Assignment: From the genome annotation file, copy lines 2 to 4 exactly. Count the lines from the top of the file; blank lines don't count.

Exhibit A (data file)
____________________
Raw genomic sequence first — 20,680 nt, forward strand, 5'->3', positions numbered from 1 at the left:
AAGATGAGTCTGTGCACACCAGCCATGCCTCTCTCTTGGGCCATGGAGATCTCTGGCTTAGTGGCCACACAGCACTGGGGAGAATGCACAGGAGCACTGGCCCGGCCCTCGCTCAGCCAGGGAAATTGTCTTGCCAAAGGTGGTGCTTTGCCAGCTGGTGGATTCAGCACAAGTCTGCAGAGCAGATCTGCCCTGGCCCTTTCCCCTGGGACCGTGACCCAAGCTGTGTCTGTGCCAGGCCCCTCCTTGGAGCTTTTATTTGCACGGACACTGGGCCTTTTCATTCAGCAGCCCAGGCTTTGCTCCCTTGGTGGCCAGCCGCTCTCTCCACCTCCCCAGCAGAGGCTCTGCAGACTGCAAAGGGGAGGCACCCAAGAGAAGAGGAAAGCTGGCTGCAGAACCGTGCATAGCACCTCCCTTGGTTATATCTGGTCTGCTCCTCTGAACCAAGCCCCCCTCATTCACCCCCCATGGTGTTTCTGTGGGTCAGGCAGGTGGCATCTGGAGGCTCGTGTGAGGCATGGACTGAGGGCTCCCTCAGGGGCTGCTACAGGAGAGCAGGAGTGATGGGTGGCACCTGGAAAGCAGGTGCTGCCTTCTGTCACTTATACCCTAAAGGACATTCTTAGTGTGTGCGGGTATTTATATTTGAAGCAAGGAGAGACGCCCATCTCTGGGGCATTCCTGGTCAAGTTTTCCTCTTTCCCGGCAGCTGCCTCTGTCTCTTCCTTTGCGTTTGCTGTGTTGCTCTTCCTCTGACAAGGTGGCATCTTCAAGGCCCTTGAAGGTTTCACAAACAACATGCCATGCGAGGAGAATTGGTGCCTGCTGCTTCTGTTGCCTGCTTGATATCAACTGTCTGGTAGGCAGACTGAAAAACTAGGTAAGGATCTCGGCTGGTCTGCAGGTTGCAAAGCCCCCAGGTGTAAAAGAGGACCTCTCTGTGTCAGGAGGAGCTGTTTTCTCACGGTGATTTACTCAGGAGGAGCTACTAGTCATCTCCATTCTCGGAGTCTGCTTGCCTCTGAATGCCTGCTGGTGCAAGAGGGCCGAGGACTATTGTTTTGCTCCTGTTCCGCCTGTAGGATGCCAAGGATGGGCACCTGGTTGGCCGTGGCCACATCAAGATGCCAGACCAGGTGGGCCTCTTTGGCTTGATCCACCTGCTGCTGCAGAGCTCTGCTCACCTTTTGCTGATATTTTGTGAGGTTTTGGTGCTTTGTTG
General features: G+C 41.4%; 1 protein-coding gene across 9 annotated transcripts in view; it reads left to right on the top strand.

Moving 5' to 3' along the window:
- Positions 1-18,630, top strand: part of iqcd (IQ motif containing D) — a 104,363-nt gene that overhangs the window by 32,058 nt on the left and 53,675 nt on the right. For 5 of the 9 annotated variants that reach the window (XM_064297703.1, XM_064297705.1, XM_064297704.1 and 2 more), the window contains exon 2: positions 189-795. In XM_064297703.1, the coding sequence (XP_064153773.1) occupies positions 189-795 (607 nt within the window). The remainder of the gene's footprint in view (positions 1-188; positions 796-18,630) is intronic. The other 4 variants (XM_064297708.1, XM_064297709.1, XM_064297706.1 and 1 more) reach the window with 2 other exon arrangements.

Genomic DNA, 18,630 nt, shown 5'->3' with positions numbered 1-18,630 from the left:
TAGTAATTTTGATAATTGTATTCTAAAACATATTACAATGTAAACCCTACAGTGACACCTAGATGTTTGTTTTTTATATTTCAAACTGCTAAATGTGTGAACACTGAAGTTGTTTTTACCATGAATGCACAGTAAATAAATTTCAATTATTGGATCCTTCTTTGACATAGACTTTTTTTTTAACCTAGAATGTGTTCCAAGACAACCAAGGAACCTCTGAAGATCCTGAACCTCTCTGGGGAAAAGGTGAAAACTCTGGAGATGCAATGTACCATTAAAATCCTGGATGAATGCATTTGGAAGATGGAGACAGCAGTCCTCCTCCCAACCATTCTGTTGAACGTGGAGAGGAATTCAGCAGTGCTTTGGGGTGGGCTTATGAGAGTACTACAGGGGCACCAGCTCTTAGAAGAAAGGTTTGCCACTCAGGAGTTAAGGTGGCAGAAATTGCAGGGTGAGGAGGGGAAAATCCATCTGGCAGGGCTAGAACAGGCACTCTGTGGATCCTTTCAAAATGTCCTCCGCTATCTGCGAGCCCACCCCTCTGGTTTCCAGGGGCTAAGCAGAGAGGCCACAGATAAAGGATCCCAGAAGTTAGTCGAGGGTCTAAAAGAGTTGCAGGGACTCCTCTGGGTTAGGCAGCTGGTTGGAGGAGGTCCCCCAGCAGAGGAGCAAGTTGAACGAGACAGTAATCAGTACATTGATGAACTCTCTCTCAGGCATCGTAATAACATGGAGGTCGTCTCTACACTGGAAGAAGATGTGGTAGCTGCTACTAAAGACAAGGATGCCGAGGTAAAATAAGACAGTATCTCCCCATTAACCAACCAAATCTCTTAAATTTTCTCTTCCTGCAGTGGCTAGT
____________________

AAGATGAGTCTGTGCACACCAGCCATGCCTCTCTCTTGGGCCATGGAGATCTCTGGCTTAGTGGCCACACAGCACTGGGGAGAATGCACAGGAGCACTGGCCCGGCCCTCGCTCAGCCAGGGAAATTGTCTTGCCAAAGGTGGTGCTTTGCCAGCTGGTGGATTCAGCACAAGTCTGCAGAGCAGATCTGCCCTGGCCCTTTCCCCTGGGACCGTGACCCAAGCTGTGTCTGTGCCAGGCCCCTCCTTGGAGCTTTTATTTGCACGGACACTGGGCCTTTTCATTCAGCAGCCCAGGCTTTGCTCCCTTGGTGGCCAGCCGCTCTCTCCACCTCCCCAGCAGAGGCTCTGCAGACTGCAAAGGGGAGGCACCCAAGAGAAGAGGAAAGCTGGCTGCAGAACCGTGCATAGCACCTCCCTTGGTTATATCTGGTCTGCTCCTCTGAACCAAGCCCCCCTCATTCACCCCCCATGGTGTTTCTGTGGGTCAGGCAGGTGGCATCTGGAGGCTCGTGTGAGGCATGGACTGAGGGCTCCCTCAGGGGCTGCTACAGGAGAGCAGGAGTGATGGGTGGCACCTGGAAAGCAGGTGCTGCCTTCTGTCACTTATACCCTAAAGGACATTCTTAGTGTGTGCGGGTATTTATATTTGAAGCAAGGAGAGACGCCCATCTCTGGGGCATTCCTGGTCAAGTTTTCCTCTTTCCCGGCAGCTGCCTCTGTCTCTTCCTTTGCGTTTGCTGTGTTGCTCTTCCTCTGACAAGGTGGCATCTTCAAGGCCCTTGAAGGTTTCACAAACAACATGCCATGCGAGGAGAATTGGTGCCTGCTGCTTCTGTTGCCTGCTTGATATCAACTGTCTGGTAGGCAGACTGAAAAACTAGGTAAGGATCTCGGCTGGTCTGCAGGTTGCAAAGCCCCCAGGTGTAAAAGAGGACCTCTCTGTGTCAGGAGGAGCTGTTTTCTCACGGTGATTTACTCAGGAGGAGCTACTAGTCATCTCCATTCTCGGAGTCTGCTTGCCTCTGAATGCCTGCTGGTGCAAGAGGGCCGAGGACTATTGTTTTGCTCCTGTTCCGCCTGTAGGATGCCAAGGATGGGCACCTGGTTGGCCGTGGCCACATCAAGATGCCAGACCAGGTGGGCCTCTTTGGCTTGATCCACCTGCTGCTGCAGAGCTCTGCTCACCTTTTGCTGATATTTTGTGAGGTTTTGGTGCTTTGTTG
General features: G+C 41.4%; 1 protein-coding gene across 9 annotated transcripts in view; it reads left to right on the top strand.

Moving 5' to 3' along the window: